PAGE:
Michael Lewis writes in a most compelling way. His storytelling, while delving into somewhat peculiar topics, is amazing. Looking forward to his new book!
This is my first audiobook in adulthood. I therefore dont know exacly how narrators are supposed to sound. I felt the narration was a little too emotionless. I would have preferred the narrator to convey more emotion and feeling. He had a pleasant voice, and overall the narration was good.
The movie manufactures some drama that was not there in the book or real life. You need to be a baseball though to enjoy because it is a breakdown of the mathematics of sabremetrics and how the Oakland A's used a new approach to counter their lack of budget.
That most precious of all commodities, time, is often mis-allocated against our will. With Audible, I simply "re-allocate".
This book is fantastic. The counter-intuitive nature of finding value is as applicable as described in this book about baseball as it is in virtually any area of life. The fear of doing something different and being thought a fool or laughed at prevents most of us from doing anything different.
Moneyball is an account of how GM Billy Beane of the Oakland A's implements a system for methodically taking advantage of the status quo and praying on the weaknesses of other powerful, high dollar teams has applications to many aspects of our lives. He is able to do so precisely because he does not care what others think. The reasons for why he is unaffected by the opinions of others is one of the more interesting aspects of the book.
What Michael Lewis describes in this account of finding under-valued assets in ball players is done in a way that is as inspiring as it is informative. Additionally, the entertainment value is dramatically enhanced because Lewis always finds the humor and emphasizes it to great effect.
MD. MBA in Design Strategy. Disrupting health care. (Yes.)
This is not a book about baseball.
This is about science, and what science can do for us.
Being a skeptic, MD and well-acquainted with, and even public promoter of the virtues of a scientific approach to life, this book still changed my life.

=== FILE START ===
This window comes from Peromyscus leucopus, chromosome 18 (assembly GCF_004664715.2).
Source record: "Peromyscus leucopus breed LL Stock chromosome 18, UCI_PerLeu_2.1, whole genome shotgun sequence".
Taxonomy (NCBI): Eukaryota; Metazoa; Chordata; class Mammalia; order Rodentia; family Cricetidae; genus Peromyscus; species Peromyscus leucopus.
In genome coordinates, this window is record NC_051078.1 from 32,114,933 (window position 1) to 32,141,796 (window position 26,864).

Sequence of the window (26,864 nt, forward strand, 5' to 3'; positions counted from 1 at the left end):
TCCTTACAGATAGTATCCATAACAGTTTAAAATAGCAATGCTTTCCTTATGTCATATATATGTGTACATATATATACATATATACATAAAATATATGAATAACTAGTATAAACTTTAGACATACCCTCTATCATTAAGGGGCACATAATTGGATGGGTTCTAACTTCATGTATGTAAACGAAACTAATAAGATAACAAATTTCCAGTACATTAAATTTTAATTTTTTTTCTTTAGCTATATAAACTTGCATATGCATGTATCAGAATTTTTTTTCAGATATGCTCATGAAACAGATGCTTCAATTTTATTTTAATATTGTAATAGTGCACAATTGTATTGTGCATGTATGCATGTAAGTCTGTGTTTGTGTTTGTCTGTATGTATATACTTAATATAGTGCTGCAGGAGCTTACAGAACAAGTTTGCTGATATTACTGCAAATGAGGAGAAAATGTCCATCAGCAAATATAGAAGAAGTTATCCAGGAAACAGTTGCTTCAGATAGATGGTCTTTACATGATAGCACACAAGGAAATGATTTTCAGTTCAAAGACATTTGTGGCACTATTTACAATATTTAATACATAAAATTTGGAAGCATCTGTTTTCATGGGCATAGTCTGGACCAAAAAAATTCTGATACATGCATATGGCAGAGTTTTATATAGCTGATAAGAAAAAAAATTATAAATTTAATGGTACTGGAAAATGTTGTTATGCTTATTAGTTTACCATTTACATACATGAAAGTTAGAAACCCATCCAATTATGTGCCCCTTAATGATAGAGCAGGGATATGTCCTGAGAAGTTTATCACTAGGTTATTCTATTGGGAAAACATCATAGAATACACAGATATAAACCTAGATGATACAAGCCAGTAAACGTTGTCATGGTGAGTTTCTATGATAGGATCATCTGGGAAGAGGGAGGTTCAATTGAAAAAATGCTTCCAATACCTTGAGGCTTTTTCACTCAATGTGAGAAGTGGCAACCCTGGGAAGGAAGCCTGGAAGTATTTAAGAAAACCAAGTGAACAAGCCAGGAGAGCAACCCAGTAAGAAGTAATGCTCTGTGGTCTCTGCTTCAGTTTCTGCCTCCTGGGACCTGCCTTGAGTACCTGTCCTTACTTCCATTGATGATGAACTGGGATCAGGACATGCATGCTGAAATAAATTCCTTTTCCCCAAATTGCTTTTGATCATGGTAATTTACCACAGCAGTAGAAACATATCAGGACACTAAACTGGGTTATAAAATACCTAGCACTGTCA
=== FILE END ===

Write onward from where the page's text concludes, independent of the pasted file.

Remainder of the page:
Never before has the value of a fact-based approach been so beautifully described. The follies of the opposite, never before so lucidly and humorously shown.
Mesmerizing. (I had to get the hard copy as well.)
If you do anything that involves probabilities and statistics [and we all do whether we think of it that way or not] this book can change the way you look at things not only in sports but in any endeavor.
Scott Brick is a versatile and excellent narrator.
Thankfully the book is not too long, and reads fast and is absorbing and very informative.
I really enjoyed this book. Couldn't put it down.
I would listen to Scott Brick read the dictionary. He is fantastic.
why I've lost my love for the game. Baseball, of course, is a moneymaking enterprise. This book covers the transition of it from a dreamer-filled game of hope to its game of numbers, dollars and 'sense'. I used to love the game-year after year of familiar faces (and eternal optimism as I was a Cubs fan). I understand now why the change, why it had to happen, but it still makes me sad.
The game itself and its changes from the 80's on. I didn't pay attention to the politics of the game, just realized favorite payers were being traded left and right. Now I get it. Makes me sad, but as with everything else, the bottom line is raison d'être.
He has an easy voice to listen to.
Mostly glad it wasn't just me, but the changes in the system that has changed my view of the game. On to watching high school and college b-ball for me. I still love the crack of the bat, the beauty of the 'perfect swing'....
Logical, surprising, pro-underdogs
Billy Bean fascinated me by his ingenuity, scraping together a great athletics club on so small a budget.
The very last scene with the satisfying laughs from the players, with a player, not laughing at his expense.
No. I did find myself saying, Well I'll be... The approach to recruiting the team members impressed me.
I would recommend the book to baseball fans and statistic junkies. Not others.
Yes, I think he is a very interesting writer.
Sounded like he was talking to me and teling me a story. Emotional, easy to understand
A few people wrote that the book would be interesting even to people who do not like baseball. That is ludicrous. It is a very interesting application of statistics used for an objective analysis of the factors leading to success in baseball. If you like that, you will enjoy this book. If you don't like baseball and numbers, your eyes will roll back in your head by the second chapter.
If you love stats or numbers, this is a great root for the geeks kind of book.